(AP/Manuel Balce Ceneta)

BuzzFeed defends its publication of the Steele Dossier on Trump and Russia

Thanks to testimony released Tuesday, BuzzFeed says its publishing of a controversial document was justified


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Matthew Rozsa
January 10, 2018 3:31PM (UTC)

President Donald Trump's one-time personal attorney is filing a lawsuit against BuzzFeed for publishing the controversial Steele Dossier, which contained explosive allegations about Trump's longstanding connections to Russia.

The suit filed by Michael Cohen claims that his reputation was damaged by the dossier, which he called "entirely and totally false," according to NBC News:

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In the action, Cohen highlights several allegations in the dossier that he says are provably false. For example, the dossier claimed that Cohen's wife is Russian and that her father is a leading property developer in Russia, allowing Cohen to carry on a possibly criminal relationship with the Russian government.

The suit says Cohen's wife was born in Ukraine, immigrated to the United States more than 40 years ago and "has never been to Russia." Her father, it says, has been to Russia only once.

The lawsuit comes as BuzzFeed's editor in chief, Ben Smith, in a New York Times editorial Wednesday, defended and celebrated his company's decision to publish the controversial document.

 

"Without the dossier, Americans would have found it difficult to understand the actions of their elected representatives and government officials," Smith wrote. "Their posture toward Mr. Trump was, we now know even more comprehensively than we did in January 2017, shaped by Mr. Steele’s report. The Russia investigation, meanwhile, didn’t turn out to be some minor side story but instead the central challenge to Mr. Trump’s presidency."

Smith also decried the argument "made by the traditionalists, that a main threat to journalism is that journalists might be too transparent with their audience." He insisted that publishing the document proved to be in the public interest, citing a number of recent stories that have confirmed parts of what it claimed.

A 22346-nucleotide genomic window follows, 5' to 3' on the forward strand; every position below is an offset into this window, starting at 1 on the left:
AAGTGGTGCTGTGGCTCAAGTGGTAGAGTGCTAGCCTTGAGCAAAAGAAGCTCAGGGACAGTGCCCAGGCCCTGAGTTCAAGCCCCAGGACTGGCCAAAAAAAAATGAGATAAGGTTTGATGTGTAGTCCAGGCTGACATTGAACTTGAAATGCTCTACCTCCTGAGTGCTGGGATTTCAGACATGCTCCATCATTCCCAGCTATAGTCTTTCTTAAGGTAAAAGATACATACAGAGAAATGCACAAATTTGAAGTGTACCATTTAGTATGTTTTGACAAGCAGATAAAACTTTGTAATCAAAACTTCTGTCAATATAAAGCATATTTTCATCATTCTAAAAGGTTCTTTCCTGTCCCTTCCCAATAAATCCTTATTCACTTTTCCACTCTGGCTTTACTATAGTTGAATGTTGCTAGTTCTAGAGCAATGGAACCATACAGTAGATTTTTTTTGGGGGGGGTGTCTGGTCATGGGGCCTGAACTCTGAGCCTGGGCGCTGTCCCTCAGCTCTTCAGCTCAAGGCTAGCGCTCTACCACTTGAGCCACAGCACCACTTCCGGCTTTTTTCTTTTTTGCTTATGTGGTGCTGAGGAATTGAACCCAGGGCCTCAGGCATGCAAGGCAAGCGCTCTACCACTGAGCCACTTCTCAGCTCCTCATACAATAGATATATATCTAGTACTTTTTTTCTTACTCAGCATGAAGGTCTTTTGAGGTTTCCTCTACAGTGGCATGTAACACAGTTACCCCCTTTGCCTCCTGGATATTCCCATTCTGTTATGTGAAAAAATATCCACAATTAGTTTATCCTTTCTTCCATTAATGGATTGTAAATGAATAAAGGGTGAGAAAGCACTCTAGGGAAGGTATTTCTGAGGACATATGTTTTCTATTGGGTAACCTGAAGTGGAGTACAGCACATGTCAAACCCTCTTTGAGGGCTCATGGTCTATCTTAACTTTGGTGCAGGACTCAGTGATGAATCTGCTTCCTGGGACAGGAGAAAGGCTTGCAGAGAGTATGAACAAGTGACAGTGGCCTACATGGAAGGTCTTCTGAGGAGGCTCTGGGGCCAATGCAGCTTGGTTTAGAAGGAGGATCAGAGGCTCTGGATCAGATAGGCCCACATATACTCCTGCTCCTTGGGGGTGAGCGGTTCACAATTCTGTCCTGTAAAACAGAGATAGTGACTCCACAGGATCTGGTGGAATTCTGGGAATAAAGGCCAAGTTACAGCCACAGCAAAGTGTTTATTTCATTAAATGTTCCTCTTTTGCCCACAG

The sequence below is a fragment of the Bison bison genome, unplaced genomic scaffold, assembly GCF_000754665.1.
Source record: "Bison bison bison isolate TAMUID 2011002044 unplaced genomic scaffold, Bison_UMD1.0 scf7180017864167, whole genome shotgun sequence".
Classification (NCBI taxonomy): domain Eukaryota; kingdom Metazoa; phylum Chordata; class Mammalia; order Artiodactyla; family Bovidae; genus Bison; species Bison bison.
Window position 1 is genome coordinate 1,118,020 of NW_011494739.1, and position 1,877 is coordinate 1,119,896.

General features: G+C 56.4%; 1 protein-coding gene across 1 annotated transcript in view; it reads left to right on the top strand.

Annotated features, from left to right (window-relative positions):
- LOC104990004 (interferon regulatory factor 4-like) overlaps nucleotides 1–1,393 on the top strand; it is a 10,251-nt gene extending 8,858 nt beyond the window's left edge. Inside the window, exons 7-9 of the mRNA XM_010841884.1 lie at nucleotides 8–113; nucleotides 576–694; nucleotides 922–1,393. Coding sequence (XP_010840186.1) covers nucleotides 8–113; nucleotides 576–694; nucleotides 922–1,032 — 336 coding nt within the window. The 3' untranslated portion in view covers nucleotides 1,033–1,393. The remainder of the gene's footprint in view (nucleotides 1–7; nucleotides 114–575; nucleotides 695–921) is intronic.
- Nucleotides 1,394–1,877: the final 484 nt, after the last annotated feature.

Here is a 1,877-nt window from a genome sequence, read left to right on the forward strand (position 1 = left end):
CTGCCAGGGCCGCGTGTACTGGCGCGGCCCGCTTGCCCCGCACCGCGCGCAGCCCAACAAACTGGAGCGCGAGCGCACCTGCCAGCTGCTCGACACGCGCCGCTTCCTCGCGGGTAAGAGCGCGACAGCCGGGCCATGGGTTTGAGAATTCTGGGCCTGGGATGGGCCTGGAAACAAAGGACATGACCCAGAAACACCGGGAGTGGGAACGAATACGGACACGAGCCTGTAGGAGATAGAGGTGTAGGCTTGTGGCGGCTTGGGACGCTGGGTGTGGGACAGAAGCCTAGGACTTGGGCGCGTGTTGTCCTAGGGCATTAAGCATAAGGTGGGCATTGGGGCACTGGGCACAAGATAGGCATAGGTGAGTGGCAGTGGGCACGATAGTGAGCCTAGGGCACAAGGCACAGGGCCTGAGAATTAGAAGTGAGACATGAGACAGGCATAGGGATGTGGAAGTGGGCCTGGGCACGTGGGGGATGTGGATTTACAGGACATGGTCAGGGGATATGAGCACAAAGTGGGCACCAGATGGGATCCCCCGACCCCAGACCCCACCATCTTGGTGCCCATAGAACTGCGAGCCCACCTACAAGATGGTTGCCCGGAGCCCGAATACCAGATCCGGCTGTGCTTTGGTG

Since we published, the public has learned a great deal more about how seriously the F.B.I. took the dossier. The F.B.I., CNN reported, used the dossier to justify its effort to spy on an American citizen, and reimbursed Mr. Steele for some of his expenses. The BBC reported that the dossier was a “road map” to the F.B.I. investigation. Fox News recently reported that a top Department of Justice official met with Mr. Steele during the 2016 campaign. And on Tuesday, the public was given a glimpse, in the release of secret testimony, into the fierce battle between Senate Democrats and Republicans over the dossier and how the F.B.I. made use of it during the 2016 campaign.

Republican politicians have recently gone out of their way to discredit the dossier. Last week, two top Republicans in the Senate asked Deputy Attorney General Rod Rosenstein and FBI Director Christopher Wray to investigate whether Steele had lied to the FBI about his contacts with journalists about the dossier's contents.

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Perhaps in response to Graham's and Grassley's actions, Sen. Dianne Feinstein, D-Calif., released the secret testimony of Glenn Simpson — who owns Fusion GPS — in order to counter "the innuendo and misinformation circulating about the transcript." As Salon's Heather Digby Parton wrote:

The released transcript of Simpson's testimony contains a good deal of interesting information, all of which will be gone over with a fine-toothed comb in the press. But the upshot is that Simpson says Steele (who was effectively his subcontractor) went to the FBI because he learned in the course of his investigation that Russian agents were attempting to conspire with the campaign of the Republican candidate for president. Republicans in Congress have been trying to cover that up for obvious reasons: It's not only damning information on its own, it's also an indictment of every Trump associate who remained silent or played along.

Some experts still doubt whether or not Trump will actually be impeached as a result of its contents.

"No one thinks that our president, I don't really wanna mention his name, will be removed because of things that he's done, even though there seems to be ample reasons for impeachment," Errol Morris, a documentarian who has covered a number of political stories, told Salon last month. "Instead, it will be a cover up. It'll be an attempt to hide material about possible collusion with the Russians, that may or may not bring him down. It seems the most likely candidate."

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Matthew Rozsa

Matthew Rozsa is a breaking news writer for Salon. He holds an MA in History from Rutgers University-Newark and is ABD in his PhD program in History at Lehigh University. His work has appeared in Mic, Quartz and MSNBC.

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